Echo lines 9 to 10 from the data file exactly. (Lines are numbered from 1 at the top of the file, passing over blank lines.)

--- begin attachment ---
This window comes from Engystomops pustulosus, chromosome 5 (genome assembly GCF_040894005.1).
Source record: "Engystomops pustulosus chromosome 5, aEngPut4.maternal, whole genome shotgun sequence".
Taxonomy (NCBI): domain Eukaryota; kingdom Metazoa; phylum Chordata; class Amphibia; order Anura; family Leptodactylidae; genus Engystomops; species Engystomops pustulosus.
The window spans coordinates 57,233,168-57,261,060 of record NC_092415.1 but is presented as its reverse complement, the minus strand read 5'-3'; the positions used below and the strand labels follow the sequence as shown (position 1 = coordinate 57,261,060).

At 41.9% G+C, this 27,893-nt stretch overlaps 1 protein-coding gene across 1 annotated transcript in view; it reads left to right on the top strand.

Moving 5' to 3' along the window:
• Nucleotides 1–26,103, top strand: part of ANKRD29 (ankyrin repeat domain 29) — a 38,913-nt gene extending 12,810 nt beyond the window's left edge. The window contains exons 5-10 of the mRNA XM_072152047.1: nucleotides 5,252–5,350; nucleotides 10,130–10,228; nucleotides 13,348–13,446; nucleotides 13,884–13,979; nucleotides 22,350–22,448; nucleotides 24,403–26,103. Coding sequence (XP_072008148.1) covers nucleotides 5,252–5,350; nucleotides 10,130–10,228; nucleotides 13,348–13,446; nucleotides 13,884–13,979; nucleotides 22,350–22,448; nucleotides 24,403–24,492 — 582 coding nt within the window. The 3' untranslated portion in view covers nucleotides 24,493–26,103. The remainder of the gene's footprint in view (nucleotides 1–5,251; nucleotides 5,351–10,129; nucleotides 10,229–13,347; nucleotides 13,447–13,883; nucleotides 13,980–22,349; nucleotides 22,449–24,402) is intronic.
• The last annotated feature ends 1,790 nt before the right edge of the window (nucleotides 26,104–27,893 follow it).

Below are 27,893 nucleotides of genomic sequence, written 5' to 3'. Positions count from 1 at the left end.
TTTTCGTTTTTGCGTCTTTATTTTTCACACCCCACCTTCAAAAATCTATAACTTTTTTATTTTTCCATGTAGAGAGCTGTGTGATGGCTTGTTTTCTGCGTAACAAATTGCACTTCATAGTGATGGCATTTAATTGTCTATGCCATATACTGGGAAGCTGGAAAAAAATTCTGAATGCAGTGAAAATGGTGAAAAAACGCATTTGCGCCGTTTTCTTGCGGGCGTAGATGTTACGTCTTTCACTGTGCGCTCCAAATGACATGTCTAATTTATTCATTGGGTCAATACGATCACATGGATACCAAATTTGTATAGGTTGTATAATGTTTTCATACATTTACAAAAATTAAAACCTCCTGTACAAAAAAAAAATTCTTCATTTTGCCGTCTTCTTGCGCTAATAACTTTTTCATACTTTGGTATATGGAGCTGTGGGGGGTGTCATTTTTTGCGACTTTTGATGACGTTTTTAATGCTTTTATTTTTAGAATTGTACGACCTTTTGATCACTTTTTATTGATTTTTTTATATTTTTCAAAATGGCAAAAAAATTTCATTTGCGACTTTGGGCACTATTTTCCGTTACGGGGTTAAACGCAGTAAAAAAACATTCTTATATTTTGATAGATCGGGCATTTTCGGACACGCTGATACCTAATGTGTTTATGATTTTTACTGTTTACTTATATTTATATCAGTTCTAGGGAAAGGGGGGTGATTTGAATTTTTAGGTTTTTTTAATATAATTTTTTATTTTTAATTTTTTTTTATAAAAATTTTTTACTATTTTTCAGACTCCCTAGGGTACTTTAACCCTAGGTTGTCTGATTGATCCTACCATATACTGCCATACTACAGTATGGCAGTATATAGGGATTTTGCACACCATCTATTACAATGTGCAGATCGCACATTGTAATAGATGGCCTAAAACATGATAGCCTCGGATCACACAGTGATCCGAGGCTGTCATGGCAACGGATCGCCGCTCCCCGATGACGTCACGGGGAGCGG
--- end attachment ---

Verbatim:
Below are 27,893 nucleotides of genomic sequence, written 5' to 3'. Positions count from 1 at the left end.
TTTTCGTTTTTGCGTCTTTATTTTTCACACCCCACCTTCAAAAATCTATAACTTTTTTATTTTTCCATGTAGAGAGCTGTGTGATGGCTTGTTTTCTGCGTAACAAATTGCACTTCATAGTGATGGCATTTAATTGTCTATGCCATATACTGGGAAGCTGGAAAAAAATTCTGAATGCAGTGAAAATGGTGAAAAAACGCATTTGCGCCGTTTTCTTGCGGGCGTAGATGTTACGTCTTTCACTGTGCGCTCCAAATGACATGTCTAATTTATTCATTGGGTCAATACGATCACATGGATACCAAATTTGTATAGGTTGTATAATGTTTTCATACATTTACAAAAATTAAAACCTCCTGTACAAAAAAAAAATTCTTCATTTTGCCGTCTTCTTGCGCTAATAACTTTTTCATACTTTGGTATATGGAGCTGTGGGGGGTGTCATTTTTTGCGACTTTTGATGACGTTTTTAATGCTTTTATTTTTAGAATTGTACGACCTTTTGATCACTTTTTATTGATTTTTTTATATTTTTCAAAATGGCAAAAAAATTTCATTTGCGACTTTGGGCACTATTTTCCGTTACGGGGTTAAACGCAGTAAAAAAACATTCTTATATTTTGATAGATCGGGCATTTTCGGACACGCTGATACCTAATGTGTTTATGATTTTTACTGTTTACTTATATTTATATCAGTTCTAGGGAAAGGGGGGTGATTTGAATTTTTAGGTTTTTTTAATATAATTTTTTATTTTTAATTTTTTTTTATAAAAATTTTTTACTATTTTTCAGACTCCCTAGGGTACTTTAACCCTAGGTTGTCTGATTGATCCTACCATATACTGCCATACTACAGTATGGCAGTATATAGGGATTTTGCACACCATCTATTACAATGTGCAGATCGCACATTGTAATAGATGGCCTAAAACATGATAGCCTCGGATCACACAGTGATCCGAGGCTGTCATGGCAACGGATCGCCGCTCCCCGATGACGTCACGGGGAGCGG